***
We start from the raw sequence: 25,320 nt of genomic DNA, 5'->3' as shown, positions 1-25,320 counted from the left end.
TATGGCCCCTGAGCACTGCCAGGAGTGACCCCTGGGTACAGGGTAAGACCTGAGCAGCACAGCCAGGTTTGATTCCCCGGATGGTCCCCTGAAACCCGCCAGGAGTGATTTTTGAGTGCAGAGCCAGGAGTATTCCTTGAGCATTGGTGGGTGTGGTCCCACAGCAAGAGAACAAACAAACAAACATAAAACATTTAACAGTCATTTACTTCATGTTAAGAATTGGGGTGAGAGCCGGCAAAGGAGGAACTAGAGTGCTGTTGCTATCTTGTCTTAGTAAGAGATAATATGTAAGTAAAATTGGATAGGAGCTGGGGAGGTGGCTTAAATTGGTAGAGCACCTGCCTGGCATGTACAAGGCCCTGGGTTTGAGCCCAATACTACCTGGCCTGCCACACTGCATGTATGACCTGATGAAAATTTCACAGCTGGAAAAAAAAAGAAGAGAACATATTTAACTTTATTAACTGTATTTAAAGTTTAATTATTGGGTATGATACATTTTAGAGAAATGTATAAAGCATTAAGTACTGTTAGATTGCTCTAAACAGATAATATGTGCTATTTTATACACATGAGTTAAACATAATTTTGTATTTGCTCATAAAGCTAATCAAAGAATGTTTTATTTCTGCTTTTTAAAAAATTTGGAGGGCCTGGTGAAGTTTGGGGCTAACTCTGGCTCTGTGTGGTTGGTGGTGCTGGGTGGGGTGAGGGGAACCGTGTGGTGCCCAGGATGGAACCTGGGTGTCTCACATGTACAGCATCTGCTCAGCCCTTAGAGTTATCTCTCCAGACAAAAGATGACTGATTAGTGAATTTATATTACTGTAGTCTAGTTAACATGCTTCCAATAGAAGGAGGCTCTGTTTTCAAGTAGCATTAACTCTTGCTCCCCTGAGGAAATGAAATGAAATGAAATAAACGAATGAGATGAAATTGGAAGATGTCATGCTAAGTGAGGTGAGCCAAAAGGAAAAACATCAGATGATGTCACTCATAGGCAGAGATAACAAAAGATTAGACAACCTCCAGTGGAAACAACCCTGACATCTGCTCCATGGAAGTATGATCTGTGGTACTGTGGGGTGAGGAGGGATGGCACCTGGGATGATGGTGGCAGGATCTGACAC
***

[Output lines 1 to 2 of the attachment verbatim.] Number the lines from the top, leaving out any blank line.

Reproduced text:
We start from the raw sequence: 25,320 nt of genomic DNA, 5'->3' as shown, positions 1-25,320 counted from the left end.
TATGGCCCCTGAGCACTGCCAGGAGTGACCCCTGGGTACAGGGTAAGACCTGAGCAGCACAGCCAGGTTTGATTCCCCGGATGGTCCCCTGAAACCCGCCAGGAGTGATTTTTGAGTGCAGAGCCAGGAGTATTCCTTGAGCATTGGTGGGTGTGGTCCCACAGCAAGAGAACAAACAAACAAACATAAAACATTTAACAGTCATTTACTTCATGTTAAGAATTGGGGTGAGAGCCGGCAAAGGAGGAACTAGAGTGCTGTTGCTATCTTGTCTTAGTAAGAGATAATATGTAAGTAAAATTGGATAGGAGCTGGGGAGGTGGCTTAAATTGGTAGAGCACCTGCCTGGCATGTACAAGGCCCTGGGTTTGAGCCCAATACTACCTGGCCTGCCACACTGCATGTATGACCTGATGAAAATTTCACAGCTGGAAAAAAAAAGAAGAGAACATATTTAACTTTATTAACTGTATTTAAAGTTTAATTATTGGGTATGATACATTTTAGAGAAATGTATAAAGCATTAAGTACTGTTAGATTGCTCTAAACAGATAATATGTGCTATTTTATACACATGAGTTAAACATAATTTTGTATTTGCTCATAAAGCTAATCAAAGAATGTTTTATTTCTGCTTTTTAAAAAATTTGGAGGGCCTGGTGAAGTTTGGGGCTAACTCTGGCTCTGTGTGGTTGGTGGTGCTGGGTGGGGTGAGGGGAACCGTGTGGTGCCCAGGATGGAACCTGGGTGTCTCACATGTACAGCATCTGCTCAGCCCTTAGAGTTATCTCTCCAGACAAAAGATGACTGATTAGTGAATTTATATTACTGTAGTCTAGTTAACATGCTTCCAATAGAAGGAGGCTCTGTTTTCAAGTAGCATTAACTCTTGCTCCCCTGAGGAAATGAAATGAAATGAAATAAACGAATGAGATGAAATTGGAAGATGTCATGCTAAGTGAGGTGAGCCAAAAGGAAAAACATCAGATGATGTCACTCATAGGCAGAGATAACAAAAGATTAGACAACCTCCAGTGGAAACAACCCTGACATCTGCTCCATGGAAGTATGATCTGTGGTACTGTGGGGTGAGGAGGGATGGCACCTGGGATGATGGTGGCAGGATCTGACAC